Welcome to my book-blog. I've spent the last 22 years as a teacher of English Literature and running a Stage School and Theatre. Alongside that, I spend as much time as I can within the pages of a book and hope you'll get some reading inspiration from my library. Catch me on Instagram as well as books.tea.and.me – I'm always looking for recommendations!
Many years ago, whilst off sick from school, I watched a 1947 black and white film starring Rex Harrison and Gene Tierney called ‘The Ghost and Mrs Muir’ and absolutely fell in love with it.
Many years later, I found out that a book had inspired the movie, so I ordered a copy. The story is about a widow who moves to Gull Cottage despite people warning her away because they claim it is haunted. This begins a special and complex relationship with the ghost of a sea Captain, Daniel Gregg. It is at heart romantic, but also witty and funny and beautiful. It explores love can develop without boundaries, both in this life and beyond.
I thoroughly recommend both the book and the film – absolute vintage classics.
I’ve just finished the final book in Alison Goodman’s ‘The Dark Days’ book trilogy. These books follow the adventures of Lady Helen Wrexhall and her initiation into The Dark Days Club – an agency designed to control a daemonic infiltration of Society, and in these novel’s the focus is upon England. Set in the regency period these novels are described by Goodman as a mix of Jane Austen and Buffy the Vampire Slayer, or similar to the style of The Infernal Devices books from the Shadowhunters series.
Goodman’s writing is very detailed and I like this, others have commented it slows the pace; I think it builds the world she creates and the characters really well so the reader can truly invest in the supernatural themes. It’s clear Goodman loves historical detail and we really get a sense of life during the early 1800s. Despite the fantastical element of daemon’s body snatching members of Georgian society this novel is so well written it’s easy to invest in the world alien battles and alchemist defence rituals.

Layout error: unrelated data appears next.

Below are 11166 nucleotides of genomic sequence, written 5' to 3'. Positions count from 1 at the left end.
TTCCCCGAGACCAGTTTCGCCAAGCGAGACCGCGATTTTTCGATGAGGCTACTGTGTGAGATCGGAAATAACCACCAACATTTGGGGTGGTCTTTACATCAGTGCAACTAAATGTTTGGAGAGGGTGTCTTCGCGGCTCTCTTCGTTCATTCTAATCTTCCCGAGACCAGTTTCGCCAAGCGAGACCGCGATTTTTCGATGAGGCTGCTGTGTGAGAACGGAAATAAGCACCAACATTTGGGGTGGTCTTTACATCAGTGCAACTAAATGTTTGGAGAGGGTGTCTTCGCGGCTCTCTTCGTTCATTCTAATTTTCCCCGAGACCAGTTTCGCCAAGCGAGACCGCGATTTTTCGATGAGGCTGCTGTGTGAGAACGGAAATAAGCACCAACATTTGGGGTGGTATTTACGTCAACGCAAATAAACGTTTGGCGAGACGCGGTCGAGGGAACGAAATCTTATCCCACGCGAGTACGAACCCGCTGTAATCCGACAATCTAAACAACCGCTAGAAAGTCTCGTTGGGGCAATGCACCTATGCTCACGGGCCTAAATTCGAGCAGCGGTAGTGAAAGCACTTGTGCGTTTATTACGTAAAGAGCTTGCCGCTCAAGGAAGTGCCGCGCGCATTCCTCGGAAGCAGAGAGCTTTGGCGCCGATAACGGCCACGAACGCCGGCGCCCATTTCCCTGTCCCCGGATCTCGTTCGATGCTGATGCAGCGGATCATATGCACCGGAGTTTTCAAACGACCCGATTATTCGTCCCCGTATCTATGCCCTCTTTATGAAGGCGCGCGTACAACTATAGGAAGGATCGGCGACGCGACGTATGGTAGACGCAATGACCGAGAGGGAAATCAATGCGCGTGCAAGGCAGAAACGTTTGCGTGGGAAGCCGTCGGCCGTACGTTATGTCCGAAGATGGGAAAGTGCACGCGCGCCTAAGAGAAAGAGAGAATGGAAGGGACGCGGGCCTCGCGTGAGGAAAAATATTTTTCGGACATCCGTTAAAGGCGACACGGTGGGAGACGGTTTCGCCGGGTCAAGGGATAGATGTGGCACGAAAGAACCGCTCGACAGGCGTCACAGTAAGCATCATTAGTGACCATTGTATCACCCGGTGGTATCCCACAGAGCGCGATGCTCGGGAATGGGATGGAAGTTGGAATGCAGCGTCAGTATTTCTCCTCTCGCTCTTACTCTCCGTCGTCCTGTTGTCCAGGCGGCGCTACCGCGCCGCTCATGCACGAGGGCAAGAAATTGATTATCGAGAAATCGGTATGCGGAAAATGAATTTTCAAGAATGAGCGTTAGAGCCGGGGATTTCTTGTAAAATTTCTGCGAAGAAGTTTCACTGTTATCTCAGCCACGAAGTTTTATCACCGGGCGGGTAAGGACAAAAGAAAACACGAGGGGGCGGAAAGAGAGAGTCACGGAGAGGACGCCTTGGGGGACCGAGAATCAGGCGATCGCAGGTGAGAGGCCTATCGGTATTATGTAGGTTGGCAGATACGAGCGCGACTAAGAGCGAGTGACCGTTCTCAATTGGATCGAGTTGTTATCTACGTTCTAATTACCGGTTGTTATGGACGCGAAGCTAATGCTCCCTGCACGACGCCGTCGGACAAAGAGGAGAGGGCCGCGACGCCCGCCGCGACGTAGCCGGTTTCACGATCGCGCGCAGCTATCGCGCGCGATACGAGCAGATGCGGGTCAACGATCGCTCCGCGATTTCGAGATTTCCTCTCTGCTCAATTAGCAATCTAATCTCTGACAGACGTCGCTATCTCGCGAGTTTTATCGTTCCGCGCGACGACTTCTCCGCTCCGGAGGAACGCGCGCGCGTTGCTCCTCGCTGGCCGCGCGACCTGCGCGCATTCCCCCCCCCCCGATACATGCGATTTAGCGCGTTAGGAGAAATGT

I really enjoyed Goodman’s band of characters lead by the dominant Lord Carlston. The interplay between Lady Helen and Lord Carlston helps drive the narrative forward and the interjection of arrogant government officials and mysterious side-kicks is entertaining.
In the third book the emotions between Carlston and Helen have reached a turmoil; both are trapped into responsibilities towards others that force them to deny their true feelings. The Dark Days Club is tested to their limits as the battle to stop the demonic threat from invading the world becomes a true challenge, one that is on the cusp of failure.
I thoroughly recommend these books to people who like an Austen style world but enjoy the creativity of a sci-fi fantasy twist.
I hope Goodman decides to turn this trilogy into a quartet as the end of the book feels like a pause rather than a solid ending. I think we need to travel with our characters to Russia! Pretty please!!!